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close this bookMental Health Services in Disasters: Manual for Humanitarian Workers (PAHO; 2000; 92 pages) [ES]
View the documentPreface
View the documentObjectives
View the documentIntroduction
open this folder and view contentsChapter 1: Historical Overview and Mental Health Role
open this folder and view contentsChapter 2: Basic Mental Health Content
open this folder and view contentsChapter 3: Developmental Stages of Survivor Behavior
close this folderChapter 4: Post-disaster Intervention Programs
View the documentEstablishing a Post-disaster Intervention Program
View the documentConsultation and Education
View the documentPost-disaster Outreach and Crisis Counseling
open this folder and view contentsChapter 5: Populations with Special Needs
View the documentMental Health Services in Disasters: Manual for Humanitarian Workers
 

Establishing a Post-disaster Intervention Program

Planning for mental health service in a post-disaster environment requires knowledge, patience, and, above all, flexibility. Mental health workers will encounter situations that are unique to their profession. They will also have to respond to the networks and authorities that are already established in the area.

It is the responsibility of administrators to provide post-disaster mental health services within the web of government, community, and volunteer agencies that are helping survivors cope after the disaster. Administrators are also responsible for providing methods of information-gathering, communication channels, and a system to establish accountability for all workers.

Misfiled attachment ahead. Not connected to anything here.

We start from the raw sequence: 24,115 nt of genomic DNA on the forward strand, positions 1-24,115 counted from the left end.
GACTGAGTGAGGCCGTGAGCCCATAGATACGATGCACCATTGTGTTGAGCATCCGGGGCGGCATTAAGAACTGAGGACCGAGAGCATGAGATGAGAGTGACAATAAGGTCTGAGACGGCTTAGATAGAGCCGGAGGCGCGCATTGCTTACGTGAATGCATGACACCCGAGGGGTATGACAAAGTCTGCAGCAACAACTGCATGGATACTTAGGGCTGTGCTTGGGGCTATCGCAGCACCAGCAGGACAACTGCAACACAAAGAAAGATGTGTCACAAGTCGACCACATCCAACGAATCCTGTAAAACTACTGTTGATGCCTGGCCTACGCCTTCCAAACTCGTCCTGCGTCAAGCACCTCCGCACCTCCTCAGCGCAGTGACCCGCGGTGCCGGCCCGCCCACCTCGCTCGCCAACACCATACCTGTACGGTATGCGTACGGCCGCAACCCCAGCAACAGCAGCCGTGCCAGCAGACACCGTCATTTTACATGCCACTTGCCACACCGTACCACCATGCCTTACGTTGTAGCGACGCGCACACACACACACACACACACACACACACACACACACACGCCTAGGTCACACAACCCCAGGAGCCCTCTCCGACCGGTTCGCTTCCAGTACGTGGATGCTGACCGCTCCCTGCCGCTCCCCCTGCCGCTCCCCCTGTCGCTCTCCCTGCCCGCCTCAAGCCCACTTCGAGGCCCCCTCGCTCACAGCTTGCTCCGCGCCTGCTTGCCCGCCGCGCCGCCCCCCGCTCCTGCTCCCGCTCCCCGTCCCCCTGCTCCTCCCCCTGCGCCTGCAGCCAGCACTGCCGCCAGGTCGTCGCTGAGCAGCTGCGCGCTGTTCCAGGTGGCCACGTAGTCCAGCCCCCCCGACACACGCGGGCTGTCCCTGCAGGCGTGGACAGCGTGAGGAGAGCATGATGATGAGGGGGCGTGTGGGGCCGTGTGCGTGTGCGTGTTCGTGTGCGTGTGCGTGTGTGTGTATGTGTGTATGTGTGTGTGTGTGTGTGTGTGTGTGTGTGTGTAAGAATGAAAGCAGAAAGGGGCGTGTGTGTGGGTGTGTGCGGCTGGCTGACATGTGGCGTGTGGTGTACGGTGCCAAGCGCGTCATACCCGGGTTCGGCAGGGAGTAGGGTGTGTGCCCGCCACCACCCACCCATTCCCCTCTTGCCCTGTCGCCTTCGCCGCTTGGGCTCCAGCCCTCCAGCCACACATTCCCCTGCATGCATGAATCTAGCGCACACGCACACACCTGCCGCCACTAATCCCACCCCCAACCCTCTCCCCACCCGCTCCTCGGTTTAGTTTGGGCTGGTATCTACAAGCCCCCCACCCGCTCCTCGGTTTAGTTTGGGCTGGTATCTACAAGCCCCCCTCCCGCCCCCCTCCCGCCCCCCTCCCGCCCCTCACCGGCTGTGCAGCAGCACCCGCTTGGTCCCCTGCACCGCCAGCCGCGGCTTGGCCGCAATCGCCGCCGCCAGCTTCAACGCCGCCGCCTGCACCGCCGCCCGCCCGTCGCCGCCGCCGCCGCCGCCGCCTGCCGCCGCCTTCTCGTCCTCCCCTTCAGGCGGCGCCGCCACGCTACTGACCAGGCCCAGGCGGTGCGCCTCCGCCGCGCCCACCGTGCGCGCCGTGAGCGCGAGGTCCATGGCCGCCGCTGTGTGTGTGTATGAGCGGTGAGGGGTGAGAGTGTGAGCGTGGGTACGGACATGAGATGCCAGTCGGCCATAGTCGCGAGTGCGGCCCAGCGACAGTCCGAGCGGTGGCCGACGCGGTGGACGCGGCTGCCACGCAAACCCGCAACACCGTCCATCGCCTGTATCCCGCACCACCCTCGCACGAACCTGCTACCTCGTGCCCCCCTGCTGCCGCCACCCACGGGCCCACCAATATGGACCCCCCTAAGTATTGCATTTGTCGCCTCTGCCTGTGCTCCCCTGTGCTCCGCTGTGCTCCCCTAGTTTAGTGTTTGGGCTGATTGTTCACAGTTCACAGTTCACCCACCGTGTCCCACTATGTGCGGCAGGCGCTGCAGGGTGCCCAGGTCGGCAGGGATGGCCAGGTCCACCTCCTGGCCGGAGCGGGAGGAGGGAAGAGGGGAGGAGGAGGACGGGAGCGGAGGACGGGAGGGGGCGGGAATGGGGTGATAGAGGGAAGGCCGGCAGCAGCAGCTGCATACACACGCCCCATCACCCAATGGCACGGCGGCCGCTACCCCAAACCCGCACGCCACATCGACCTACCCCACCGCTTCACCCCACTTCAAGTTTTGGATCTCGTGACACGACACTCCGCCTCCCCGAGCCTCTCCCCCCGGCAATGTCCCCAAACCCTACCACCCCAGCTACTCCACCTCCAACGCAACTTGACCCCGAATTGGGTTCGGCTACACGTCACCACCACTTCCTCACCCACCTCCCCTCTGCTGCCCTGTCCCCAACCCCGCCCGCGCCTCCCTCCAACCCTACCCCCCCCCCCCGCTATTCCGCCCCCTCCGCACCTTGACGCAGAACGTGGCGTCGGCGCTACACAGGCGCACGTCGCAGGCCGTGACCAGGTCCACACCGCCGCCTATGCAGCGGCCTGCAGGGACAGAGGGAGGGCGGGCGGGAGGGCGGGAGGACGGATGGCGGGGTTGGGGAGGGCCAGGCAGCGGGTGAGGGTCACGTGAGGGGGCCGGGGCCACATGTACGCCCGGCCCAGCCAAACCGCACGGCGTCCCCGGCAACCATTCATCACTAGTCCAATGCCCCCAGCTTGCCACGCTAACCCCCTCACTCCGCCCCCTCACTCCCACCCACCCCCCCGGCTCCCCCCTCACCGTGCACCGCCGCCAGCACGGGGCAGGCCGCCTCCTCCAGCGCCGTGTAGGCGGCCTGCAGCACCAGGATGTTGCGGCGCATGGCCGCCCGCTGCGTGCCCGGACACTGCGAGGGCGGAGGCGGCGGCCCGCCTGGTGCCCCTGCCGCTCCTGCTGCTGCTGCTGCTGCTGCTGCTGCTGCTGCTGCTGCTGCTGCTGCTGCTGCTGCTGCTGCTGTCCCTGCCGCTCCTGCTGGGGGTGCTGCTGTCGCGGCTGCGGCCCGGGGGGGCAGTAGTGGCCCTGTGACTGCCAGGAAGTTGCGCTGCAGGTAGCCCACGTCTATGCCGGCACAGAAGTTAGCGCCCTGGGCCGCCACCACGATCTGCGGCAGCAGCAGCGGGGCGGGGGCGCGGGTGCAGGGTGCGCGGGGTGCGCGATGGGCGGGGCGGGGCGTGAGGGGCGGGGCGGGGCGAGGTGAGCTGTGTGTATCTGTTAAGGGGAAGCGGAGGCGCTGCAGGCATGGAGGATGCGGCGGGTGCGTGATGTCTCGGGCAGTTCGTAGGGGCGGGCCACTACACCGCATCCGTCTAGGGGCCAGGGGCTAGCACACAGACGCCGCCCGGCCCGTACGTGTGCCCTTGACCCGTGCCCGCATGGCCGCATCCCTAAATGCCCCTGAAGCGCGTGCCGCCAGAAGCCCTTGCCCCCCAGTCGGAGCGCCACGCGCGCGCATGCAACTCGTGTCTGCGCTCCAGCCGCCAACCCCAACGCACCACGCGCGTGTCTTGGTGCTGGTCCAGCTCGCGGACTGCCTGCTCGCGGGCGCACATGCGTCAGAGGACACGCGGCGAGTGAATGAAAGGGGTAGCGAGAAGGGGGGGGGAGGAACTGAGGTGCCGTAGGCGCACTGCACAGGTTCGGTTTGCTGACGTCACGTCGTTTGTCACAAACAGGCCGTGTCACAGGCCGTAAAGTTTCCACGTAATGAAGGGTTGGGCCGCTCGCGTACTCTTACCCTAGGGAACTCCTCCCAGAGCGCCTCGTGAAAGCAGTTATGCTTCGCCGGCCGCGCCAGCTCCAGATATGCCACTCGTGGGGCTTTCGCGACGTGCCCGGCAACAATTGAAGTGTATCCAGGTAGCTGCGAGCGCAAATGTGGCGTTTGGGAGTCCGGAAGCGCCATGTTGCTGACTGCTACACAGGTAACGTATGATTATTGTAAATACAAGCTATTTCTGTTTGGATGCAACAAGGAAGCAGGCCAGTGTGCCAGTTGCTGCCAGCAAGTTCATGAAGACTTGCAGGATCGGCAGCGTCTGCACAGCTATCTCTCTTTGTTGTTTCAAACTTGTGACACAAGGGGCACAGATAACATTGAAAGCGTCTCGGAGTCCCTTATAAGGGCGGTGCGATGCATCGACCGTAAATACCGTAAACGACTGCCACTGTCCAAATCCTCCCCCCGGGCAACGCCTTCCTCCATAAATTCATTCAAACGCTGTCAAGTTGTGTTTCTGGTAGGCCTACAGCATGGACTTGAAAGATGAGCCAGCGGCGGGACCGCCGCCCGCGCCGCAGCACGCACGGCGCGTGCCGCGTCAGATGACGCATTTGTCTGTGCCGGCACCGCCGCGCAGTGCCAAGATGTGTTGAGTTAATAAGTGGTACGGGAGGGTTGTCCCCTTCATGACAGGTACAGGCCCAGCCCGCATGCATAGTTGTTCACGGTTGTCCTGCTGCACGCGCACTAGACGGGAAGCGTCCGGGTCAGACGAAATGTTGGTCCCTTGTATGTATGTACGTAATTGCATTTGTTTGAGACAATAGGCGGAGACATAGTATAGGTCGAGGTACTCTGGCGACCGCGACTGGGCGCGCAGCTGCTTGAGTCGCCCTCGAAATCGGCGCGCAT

Delivery of assistance to disaster survivors requires clarity in organizing help, dividing labor, and delegating authority. In the implementation phase of planning a disaster mental health services program, the following issues arise: funding for the project; selection, orientation, and training of staff; and design of administrative and information structures. The mental health planner or project director, with the assistance of a task force, deals with each of these issues as the project progresses. Clear boundaries and responsibilities should be assigned to post-disaster workers - i.e., what they will do themselves and what services should be referred to other agencies.

Programs can either be decentralized or centralized. Decentralized programs often have centers located in affected neighborhoods, with a team assigned the responsibility of servicing that area. In these cases, a team member serves as administrator and supervisor of team activities and also reports to the project's director. Projects with a more centralized structure may have only one facility, but may assign the responsibility for doing outreach work and crisis counseling to contracted teams within a particular geographical area.

Each type of program requires a system for keeping records and collecting information. The program must have procedures to keep accurate records of funds allocated for space, equipment, materials, supplies, and payment of staff. Confidential records are also required to note workers' observations, actions, and progress in helping individuals and families.

As the project progresses, there is a need to evaluate individual and collective performance and to report to authorities on program activities. By reviewing statistical forms, authorities will have an understanding of each worker's activities and will have an overview of the survivors and their problems. The data may be used to make reassignments or to alter program strategies. In addition, this information may be compiled on a regular basis to provide interim reports for the task force, community leaders, and funding agency. Different forms of administrative organization may be instituted in different regions of the world.

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